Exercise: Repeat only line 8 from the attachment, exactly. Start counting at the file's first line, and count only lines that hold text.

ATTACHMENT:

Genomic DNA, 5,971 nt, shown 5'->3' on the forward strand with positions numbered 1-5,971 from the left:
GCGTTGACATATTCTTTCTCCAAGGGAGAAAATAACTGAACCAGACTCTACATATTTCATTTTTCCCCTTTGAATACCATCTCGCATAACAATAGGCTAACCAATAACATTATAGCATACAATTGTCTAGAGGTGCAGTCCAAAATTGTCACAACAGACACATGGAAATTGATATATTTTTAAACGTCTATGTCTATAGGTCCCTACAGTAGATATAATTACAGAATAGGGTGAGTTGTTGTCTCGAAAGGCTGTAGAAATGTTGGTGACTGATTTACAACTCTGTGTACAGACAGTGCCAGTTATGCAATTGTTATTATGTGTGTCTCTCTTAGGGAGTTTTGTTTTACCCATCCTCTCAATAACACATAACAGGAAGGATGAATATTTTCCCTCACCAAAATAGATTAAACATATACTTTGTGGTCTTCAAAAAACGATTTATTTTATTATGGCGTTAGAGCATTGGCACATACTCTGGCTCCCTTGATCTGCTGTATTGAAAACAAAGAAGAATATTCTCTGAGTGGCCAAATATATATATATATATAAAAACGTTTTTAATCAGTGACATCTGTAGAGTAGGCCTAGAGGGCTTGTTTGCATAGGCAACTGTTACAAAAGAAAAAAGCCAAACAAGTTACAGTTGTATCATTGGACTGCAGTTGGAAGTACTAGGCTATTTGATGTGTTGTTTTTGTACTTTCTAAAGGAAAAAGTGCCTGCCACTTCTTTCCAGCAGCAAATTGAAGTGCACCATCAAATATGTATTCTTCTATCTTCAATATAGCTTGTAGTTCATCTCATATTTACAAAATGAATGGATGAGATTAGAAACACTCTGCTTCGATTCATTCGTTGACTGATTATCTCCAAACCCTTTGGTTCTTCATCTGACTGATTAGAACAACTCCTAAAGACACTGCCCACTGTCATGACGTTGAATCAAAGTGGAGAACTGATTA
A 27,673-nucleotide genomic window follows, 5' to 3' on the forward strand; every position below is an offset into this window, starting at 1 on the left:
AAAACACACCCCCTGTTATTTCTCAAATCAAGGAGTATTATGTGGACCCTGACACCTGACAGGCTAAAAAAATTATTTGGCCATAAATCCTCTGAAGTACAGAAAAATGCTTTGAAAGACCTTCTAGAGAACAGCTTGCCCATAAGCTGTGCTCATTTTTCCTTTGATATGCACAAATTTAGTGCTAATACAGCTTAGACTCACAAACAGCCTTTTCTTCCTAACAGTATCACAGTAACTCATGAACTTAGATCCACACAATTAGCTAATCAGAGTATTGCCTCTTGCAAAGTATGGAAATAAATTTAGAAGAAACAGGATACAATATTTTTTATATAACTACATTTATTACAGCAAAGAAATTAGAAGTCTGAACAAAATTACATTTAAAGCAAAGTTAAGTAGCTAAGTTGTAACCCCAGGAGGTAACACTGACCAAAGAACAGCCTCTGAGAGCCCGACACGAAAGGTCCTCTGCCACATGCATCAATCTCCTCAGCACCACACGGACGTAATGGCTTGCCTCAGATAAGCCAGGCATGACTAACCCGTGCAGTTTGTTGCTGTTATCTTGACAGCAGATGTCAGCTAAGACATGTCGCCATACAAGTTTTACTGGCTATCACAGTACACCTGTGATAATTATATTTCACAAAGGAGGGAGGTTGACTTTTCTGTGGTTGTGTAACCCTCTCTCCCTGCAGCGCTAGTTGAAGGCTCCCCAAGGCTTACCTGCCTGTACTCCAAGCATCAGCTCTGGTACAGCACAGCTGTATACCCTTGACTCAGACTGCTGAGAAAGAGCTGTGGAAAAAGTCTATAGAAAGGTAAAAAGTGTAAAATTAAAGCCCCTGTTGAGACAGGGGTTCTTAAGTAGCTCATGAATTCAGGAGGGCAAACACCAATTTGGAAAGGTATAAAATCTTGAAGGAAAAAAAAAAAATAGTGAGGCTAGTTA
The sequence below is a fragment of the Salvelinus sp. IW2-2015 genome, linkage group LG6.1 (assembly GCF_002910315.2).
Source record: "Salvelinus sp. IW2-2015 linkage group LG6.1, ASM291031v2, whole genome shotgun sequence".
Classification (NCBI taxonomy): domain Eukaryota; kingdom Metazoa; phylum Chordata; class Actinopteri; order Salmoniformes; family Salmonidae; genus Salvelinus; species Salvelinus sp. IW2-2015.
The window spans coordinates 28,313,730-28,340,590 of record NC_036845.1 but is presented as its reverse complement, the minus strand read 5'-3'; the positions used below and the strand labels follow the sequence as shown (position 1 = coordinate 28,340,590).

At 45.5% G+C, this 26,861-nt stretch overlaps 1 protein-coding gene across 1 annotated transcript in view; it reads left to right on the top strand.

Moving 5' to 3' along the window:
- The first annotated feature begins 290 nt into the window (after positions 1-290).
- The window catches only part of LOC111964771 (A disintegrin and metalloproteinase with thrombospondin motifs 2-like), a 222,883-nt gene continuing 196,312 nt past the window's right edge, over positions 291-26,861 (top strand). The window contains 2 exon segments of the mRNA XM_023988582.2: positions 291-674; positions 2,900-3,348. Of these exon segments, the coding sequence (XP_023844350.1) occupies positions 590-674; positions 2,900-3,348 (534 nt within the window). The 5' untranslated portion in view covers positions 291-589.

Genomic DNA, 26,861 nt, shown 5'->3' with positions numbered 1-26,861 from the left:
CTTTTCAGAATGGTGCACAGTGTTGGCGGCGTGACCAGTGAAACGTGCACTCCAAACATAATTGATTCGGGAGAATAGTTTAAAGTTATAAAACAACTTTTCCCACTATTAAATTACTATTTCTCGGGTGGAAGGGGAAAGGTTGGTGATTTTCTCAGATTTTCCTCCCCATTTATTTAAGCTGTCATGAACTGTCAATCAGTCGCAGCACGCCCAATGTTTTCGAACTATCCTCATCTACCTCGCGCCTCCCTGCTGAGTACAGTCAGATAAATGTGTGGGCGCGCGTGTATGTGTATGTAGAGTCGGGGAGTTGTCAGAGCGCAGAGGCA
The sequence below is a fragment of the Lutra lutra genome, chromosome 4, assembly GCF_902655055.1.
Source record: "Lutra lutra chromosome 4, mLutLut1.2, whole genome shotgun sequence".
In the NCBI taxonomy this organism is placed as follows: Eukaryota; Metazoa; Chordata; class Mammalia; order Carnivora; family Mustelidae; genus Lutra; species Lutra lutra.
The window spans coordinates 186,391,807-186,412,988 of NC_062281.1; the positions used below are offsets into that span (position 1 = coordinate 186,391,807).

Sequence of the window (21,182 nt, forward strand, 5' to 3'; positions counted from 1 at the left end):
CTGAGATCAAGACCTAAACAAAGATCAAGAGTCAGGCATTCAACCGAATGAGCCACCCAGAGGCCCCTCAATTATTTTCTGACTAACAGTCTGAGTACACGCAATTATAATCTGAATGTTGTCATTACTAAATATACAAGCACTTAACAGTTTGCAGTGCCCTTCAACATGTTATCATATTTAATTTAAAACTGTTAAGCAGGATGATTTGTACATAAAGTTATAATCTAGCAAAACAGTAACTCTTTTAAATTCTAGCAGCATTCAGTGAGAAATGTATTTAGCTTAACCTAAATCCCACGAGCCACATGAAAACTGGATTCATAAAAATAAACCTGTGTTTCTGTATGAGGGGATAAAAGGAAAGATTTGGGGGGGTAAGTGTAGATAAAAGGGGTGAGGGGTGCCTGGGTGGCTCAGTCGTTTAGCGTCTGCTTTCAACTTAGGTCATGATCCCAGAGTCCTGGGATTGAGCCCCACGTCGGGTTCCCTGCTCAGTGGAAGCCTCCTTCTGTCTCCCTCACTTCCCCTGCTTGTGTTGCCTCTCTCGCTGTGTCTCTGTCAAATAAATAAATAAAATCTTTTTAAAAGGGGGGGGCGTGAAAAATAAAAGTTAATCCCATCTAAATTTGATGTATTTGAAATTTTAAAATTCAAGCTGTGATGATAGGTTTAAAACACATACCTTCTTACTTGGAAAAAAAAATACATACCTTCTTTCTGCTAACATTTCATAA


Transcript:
The window spans coordinates 28,313,730-28,340,590 of record NC_036845.1 but is presented as its reverse complement, the minus strand read 5'-3'; the positions used below and the strand labels follow the sequence as shown (position 1 = coordinate 28,340,590).